4 January 2021- Black Dog in Folklore continued

By | January 8, 2021

The session:

Followed on the theme of Black Dogs and Boggy beasts with other similar beasts.

1/.  These occur all over the country and vary from being extremely scary and dangerous, through mischievous, to being helpful.  Although they have similar features to black dogs they are considered as different creatures and occur in the same areas.  They tend to be more than sightings, with more of them having detailed folktales attached.

2/.  We looked at a wide range of examples.

These included:-

  • Monstrous creatures called the Baobhan Sith:- which were vampire like, in the form of beautiful women; haunted lonely countryside in the Scottish Highlands; trapped unwary men and drank their blood.
  • Boggle:- amorphous glowing shape; haunted a lane at Orton, Kirkby Stephen, after dark
  • Buckies:- haunted lonely roads at night in Lowland Scotland
  • Madame Pigott:- haunted lonely lanes around Chetwynd, Hereford & Worcester, jumping up behind horsemen and strangling them with long boney fingers.
  • “The White Bucca and the Black” folk tale from Cornwall where a feisty old Cornish woman gets the better of someone playing tricks upon her. A good example of an entertaining story.

Common themes occurred in the tales and characteristics of the beings.  Long boney fingers, shape shifting.  Locations were frequently lonely, dark, late at night, near to water, abandoned castles, scary places.  They often preyed on travellers.

3/. Ignis Fatuus (Foolish Fires)

Includes: – Lantern Man, Shiner, the Shiners, Jack O’ Lantern, Will o’ the Wisp, Hobby Lanthorn, Kit with the Canstick.  These used false lights to tempt travellers off the paths and into marshes, bogs & other dangerous countryside.  These were linked to marshy places and had a very direct link to the geography of the area so frequently occur in Dartmoor, The Somerset Levels, East Anglia.  Originating as explanations for the ignition of marsh gases before these were understood.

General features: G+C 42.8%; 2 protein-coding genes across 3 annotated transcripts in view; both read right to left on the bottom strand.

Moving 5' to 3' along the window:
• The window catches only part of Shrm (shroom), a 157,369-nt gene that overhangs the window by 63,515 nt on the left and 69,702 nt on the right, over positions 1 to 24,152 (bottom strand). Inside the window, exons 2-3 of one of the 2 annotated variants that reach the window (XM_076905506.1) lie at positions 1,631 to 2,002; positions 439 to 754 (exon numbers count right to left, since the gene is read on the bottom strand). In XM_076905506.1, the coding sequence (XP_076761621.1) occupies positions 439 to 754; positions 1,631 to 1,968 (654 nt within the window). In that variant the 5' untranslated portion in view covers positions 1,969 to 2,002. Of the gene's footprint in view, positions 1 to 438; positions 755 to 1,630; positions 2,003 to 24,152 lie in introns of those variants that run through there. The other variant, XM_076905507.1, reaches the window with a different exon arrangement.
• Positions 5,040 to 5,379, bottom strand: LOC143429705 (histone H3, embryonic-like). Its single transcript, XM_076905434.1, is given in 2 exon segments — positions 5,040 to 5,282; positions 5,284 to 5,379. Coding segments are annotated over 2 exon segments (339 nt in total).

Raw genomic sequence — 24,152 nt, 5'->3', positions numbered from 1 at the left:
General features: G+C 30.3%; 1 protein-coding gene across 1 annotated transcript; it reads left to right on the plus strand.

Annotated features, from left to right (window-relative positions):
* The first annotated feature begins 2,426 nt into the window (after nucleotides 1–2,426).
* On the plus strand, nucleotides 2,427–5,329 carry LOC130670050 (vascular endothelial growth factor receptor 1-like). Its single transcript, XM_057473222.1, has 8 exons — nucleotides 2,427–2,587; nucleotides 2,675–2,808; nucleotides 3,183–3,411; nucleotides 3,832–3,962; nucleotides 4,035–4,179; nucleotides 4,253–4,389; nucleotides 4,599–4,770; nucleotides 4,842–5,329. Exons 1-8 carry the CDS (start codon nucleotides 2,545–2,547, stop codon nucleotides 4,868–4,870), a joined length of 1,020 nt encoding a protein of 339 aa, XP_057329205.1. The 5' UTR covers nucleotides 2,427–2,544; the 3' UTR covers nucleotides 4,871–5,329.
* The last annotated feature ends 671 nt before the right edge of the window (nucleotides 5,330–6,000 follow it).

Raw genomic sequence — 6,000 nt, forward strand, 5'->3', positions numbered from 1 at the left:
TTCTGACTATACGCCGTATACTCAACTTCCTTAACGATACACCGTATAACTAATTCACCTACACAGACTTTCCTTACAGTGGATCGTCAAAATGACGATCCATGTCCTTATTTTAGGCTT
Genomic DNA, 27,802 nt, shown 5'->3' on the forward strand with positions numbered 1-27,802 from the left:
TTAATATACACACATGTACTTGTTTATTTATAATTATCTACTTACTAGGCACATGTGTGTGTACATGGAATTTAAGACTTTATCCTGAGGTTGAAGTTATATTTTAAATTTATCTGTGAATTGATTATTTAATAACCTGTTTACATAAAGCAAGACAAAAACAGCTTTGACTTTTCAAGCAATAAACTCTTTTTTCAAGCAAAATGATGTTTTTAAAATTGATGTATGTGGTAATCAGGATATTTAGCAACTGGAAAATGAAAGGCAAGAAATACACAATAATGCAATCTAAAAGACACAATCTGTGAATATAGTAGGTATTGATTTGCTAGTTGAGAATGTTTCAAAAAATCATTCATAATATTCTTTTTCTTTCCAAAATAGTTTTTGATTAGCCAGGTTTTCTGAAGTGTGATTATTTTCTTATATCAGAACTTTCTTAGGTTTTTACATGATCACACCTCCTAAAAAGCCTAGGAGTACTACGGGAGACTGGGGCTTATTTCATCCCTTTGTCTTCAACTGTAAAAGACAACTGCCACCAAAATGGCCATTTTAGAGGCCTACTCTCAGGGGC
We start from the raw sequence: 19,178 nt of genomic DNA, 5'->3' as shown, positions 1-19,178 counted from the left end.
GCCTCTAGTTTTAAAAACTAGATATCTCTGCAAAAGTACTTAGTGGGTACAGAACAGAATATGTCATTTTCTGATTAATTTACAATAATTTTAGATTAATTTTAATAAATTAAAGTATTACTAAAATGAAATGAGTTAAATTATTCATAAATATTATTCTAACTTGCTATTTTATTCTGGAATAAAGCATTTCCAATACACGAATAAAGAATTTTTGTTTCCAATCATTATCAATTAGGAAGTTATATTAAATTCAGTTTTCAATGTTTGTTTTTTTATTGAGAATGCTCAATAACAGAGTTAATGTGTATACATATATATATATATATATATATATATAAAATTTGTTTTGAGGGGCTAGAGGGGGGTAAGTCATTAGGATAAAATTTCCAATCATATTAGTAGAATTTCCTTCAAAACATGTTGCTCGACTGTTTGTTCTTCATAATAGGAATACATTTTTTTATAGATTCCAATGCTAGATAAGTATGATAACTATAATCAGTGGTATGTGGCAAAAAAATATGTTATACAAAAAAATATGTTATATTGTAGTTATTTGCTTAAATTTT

In Northern Europe bogs were special places, seen as the boundary between this world and the other world.  Beautiful Bronze and Iron Age artefacts have been found in bogs and are thought to be offerings.  There is also a history of bog bodies.

We looked in detail at the folk tale of the dead moon, the story can be found in ‘British Folk Tales and Legends: A Sampler Katharine M Briggs London, Granada/Paladin, 1977 pp 21-23’.  We discussed the rituals they had to perform for protection and in order to free the moon.  This tale took place by boggy water a dark and scary place.  The moon is personified as a beautiful woman.

4/.  We started looking at an example of a mischievous being.  The Hedley Kow:- a hob that appeared in various forms and pestered people in Hedley, Northumberland.  This was a shape shifter frequently playing tricks on servant girls in farmhouses whilst they were away from their tasks tangling their knitting, letting the cat at the milk and similar tricks.

Next time we shall continue with more on the Hedley Kow and mischievous creatures and household creatures which are friendly to humans if treated properly.